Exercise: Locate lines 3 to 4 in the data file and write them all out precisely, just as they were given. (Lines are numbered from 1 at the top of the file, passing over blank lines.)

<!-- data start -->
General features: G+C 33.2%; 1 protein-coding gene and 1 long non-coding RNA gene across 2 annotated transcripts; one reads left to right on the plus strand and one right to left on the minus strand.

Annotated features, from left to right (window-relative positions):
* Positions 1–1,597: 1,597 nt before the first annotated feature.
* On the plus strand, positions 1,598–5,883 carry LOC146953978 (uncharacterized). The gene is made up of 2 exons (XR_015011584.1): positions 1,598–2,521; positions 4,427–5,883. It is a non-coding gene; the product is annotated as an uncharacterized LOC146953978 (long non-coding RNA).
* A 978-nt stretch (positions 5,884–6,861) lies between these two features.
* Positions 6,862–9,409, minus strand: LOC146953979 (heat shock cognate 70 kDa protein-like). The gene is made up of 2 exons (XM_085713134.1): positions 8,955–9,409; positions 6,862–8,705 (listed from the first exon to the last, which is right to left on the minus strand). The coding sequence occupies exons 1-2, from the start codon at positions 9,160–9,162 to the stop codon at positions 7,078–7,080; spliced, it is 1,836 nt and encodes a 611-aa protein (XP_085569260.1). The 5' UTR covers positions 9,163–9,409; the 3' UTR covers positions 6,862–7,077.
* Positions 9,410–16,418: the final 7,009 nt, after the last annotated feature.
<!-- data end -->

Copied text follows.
* Positions 1–1,597: 1,597 nt before the first annotated feature.
* On the plus strand, positions 1,598–5,883 carry LOC146953978 (uncharacterized). The gene is made up of 2 exons (XR_015011584.1): positions 1,598–2,521; positions 4,427–5,883. It is a non-coding gene; the product is annotated as an uncharacterized LOC146953978 (long non-coding RNA).